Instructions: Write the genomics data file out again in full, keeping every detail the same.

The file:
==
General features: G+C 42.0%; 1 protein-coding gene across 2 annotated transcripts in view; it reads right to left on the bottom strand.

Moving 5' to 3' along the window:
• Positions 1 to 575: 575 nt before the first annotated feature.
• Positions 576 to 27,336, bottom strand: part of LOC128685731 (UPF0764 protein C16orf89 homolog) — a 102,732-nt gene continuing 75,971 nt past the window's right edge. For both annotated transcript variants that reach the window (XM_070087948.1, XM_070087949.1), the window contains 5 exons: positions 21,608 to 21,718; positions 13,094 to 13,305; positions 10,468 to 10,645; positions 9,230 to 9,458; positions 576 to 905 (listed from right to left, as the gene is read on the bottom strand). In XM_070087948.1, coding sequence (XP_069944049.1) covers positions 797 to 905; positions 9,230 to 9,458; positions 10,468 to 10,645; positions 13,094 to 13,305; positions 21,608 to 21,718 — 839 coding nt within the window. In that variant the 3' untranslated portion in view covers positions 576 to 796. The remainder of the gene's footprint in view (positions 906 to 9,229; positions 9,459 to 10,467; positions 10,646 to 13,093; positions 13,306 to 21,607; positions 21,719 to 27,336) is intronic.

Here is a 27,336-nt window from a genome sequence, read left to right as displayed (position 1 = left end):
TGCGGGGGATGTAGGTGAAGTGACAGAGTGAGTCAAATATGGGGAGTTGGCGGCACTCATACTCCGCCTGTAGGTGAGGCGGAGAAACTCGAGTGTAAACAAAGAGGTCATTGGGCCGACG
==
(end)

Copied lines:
General features: G+C 42.0%; 1 protein-coding gene across 2 annotated transcripts in view; it reads right to left on the bottom strand.

Moving 5' to 3' along the window:
• Positions 1 to 575: 575 nt before the first annotated feature.
• Positions 576 to 27,336, bottom strand: part of LOC128685731 (UPF0764 protein C16orf89 homolog) — a 102,732-nt gene continuing 75,971 nt past the window's right edge. For both annotated transcript variants that reach the window (XM_070087948.1, XM_070087949.1), the window contains 5 exons: positions 21,608 to 21,718; positions 13,094 to 13,305; positions 10,468 to 10,645; positions 9,230 to 9,458; positions 576 to 905 (listed from right to left, as the gene is read on the bottom strand). In XM_070087948.1, coding sequence (XP_069944049.1) covers positions 797 to 905; positions 9,230 to 9,458; positions 10,468 to 10,645; positions 13,094 to 13,305; positions 21,608 to 21,718 — 839 coding nt within the window. In that variant the 3' untranslated portion in view covers positions 576 to 796. The remainder of the gene's footprint in view (positions 906 to 9,229; positions 9,459 to 10,467; positions 10,646 to 13,093; positions 13,306 to 21,607; positions 21,719 to 27,336) is intronic.

Here is a 27,336-nt window from a genome sequence, read left to right as displayed (position 1 = left end):
TGCGGGGGATGTAGGTGAAGTGACAGAGTGAGTCAAATATGGGGAGTTGGCGGCACTCATACTCCGCCTGTAGGTGAGGCGGAGAAACTCGAGTGTAAACAAAGAGGTCATTGGGCCGACG